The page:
We can find no case law in New Mexico that precludes plaintiff's recovery. Two decisions interpreting New Mexico law favor economic loss awards in negligence cases, although they did not involve damages caused by defective products. In Curtis v. Schwartzman Packing Co., 61 N.M. 305, 299 P.2d 776 (1956), a negligence action involving an automobile accident, plaintiff sought damages for the loss of the use of his car. Generally, loss of use of an item is considered economic damage. Although the New Mexico Supreme Court reversed and remanded the jury's verdict on the issue of damages because of an erroneous instruction on permanent injury, the court discussed these alleged damages and had no objection to them. In fact, the court stated that the damage items specified in the complaint "were such as to make defendant respond in damages if plaintiff was entitled to recover at all...." Id. at 305, 299 P.2d at 782. We believe this statement indicates the New Mexico Supreme Court's willingness to award economic loss damages in a negligence case. The other case was in this court, Kingwood Oil Co. v. Plateau, Inc., 414 F.2d 1320 (10th Cir.1969). There, interpreting New Mexico negligence law, we affirmed an award of damages for loss of future oil production when defendants' truck negligently struck plaintiff's oil well.
The rationale underlying the theory of negligence recovery also supports plaintiff's damage award. As the New Mexico Court of Appeals said in Topmiller v. Cain, 99 N.M. 311, 657 P.2d 638 (N.M.App.1983), "Compensatory damages are recoverable if they proximately result from a 'violation of a legally-recognized right of the person seeking the damages, whether such be a right in contract or tort.' " 657 P.2d at 641 (quoting Loucks v. Albuquerque National Bank, 76 N.M. 735, 418 P.2d 191 (1966)). Because the "theory of damages is to make an injured person whole," 657 P.2d at 641, plaintiff here should not be foreclosed from receiving economic loss damages that are the reasonably foreseeable proximate result of the failure of the defective shaft. Therefore, we hold that the jury's award for damages, although including economic losses, is proper under New Mexico law in this action for negligent manufacture.
Defendant argues that the award of prejudgment interest was improper. We interpret New Mexico law to permit a trial court judge to award prejudgment interest in a negligence case when the damages are precisely determinable. The New Mexico Supreme Court in Board of Education v. Standhardt, 80 N.M. 543, 548, 458 P.2d 795, 800 (1969), a case involving an architect's negligence, said, "[w]e believe that the trial court's allowance of interest must be presumed to be correct. Standhardt's answer was in the affirmative when asked if cost of repairs could be ascertained with reasonable certainty on April 24, 1962." Thus, the court focused upon the ease of ascertaining the amount of damages, rather than upon the underlying cause of action, in affirming an award of prejudgment interest.1 See also Wisdom v. Neal, 568 F.Supp. 4 (D.N.M.1982) (federal district court awarded interest at the statutory rate from the time of an improper distribution of an estate in a legal malpractice case). Permitting prejudgment interest when damages are ascertainable with reasonable certainty conforms with the position of Restatement (Second) of Torts. Section 913 of the Restatement reads:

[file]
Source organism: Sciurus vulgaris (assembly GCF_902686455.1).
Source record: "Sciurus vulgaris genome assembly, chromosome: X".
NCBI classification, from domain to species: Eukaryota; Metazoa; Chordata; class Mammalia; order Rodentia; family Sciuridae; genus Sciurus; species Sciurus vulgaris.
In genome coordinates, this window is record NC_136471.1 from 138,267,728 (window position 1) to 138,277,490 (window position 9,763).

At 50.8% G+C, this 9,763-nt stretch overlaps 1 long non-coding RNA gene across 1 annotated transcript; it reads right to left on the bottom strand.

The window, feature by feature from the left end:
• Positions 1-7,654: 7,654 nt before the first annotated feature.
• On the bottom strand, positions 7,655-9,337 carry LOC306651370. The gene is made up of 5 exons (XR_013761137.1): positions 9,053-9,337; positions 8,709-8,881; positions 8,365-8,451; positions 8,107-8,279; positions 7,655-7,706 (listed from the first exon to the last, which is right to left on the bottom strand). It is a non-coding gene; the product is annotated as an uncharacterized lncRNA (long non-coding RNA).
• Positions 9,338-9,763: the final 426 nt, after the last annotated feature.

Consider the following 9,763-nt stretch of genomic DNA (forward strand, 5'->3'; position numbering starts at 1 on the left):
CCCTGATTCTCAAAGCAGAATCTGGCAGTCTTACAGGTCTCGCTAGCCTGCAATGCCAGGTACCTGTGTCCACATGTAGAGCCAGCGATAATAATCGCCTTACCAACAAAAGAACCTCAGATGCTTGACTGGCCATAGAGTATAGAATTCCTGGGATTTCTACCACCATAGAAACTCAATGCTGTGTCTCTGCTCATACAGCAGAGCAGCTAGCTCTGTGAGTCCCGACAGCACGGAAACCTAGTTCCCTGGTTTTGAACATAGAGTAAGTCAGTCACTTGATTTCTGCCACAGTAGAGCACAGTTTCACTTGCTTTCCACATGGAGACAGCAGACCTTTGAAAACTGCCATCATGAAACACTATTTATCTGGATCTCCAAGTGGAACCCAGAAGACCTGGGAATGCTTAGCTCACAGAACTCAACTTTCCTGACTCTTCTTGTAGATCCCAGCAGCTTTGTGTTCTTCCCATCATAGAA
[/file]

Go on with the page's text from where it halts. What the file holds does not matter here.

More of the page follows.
"(1) Except when the plaintiff can and does elect the restitutional measure of recovery, he is entitled to interest upon the amount found due
(a) for the taking or detention of land, chattels or other subjects of property, or the destruction of any legally protected interest in them, when the valuation can be ascertained from established market prices, from the time adopted for their valuation to the time of judgment...."
Restatement (Second) of Torts Sec. 913 (1979) (emphasis added).
Our problem with the award of prejudgment interest in the instant case is that we do not believe the damages were ascertainable with reasonable certainty, despite the jury's acceptance of plaintiff's figures and its finding that the damages were ascertainable by May 1, 1981. There was much room for argument about the amount of the damages, even for repairs. Plaintiff did not replace merely the broken shaft, the hardwood guides and other damaged items. It replaced the cable, bearings and other parts in accordance with what it considered good practice. With respect to mining and milling costs plaintiff made mathematical calculations based upon presumed production, presumed copper content of ores, and estimates of personnel needs and costs. It presented different calculations to defendant several times during the pendency of the suit. One item included was the cost of hiring plaintiff's expert's firm to analyze the cause of the shaft failure, and that firm did not even make its report until December 31, 1981. Determining whether an award of prejudgment interest is proper is a matter of law, see Navajo Tribe v. Bank of New Mexico, 700 F.2d 1285, 1291 (10th Cir.1983), and although we defer to the proper exercise of the discretion of the district court, we are convinced this is not a proper case for the award of prejudgment interest.
We affirm the judgment of the district court in all respects except for its award of prejudgment interest. On that issue we reverse and remand for further proceedings consistent with this opinion.
N.M.Stat.Ann. Sec. 56-8-4(C) appears to assume the existence of a common law rule permitting interest awards in appropriate cases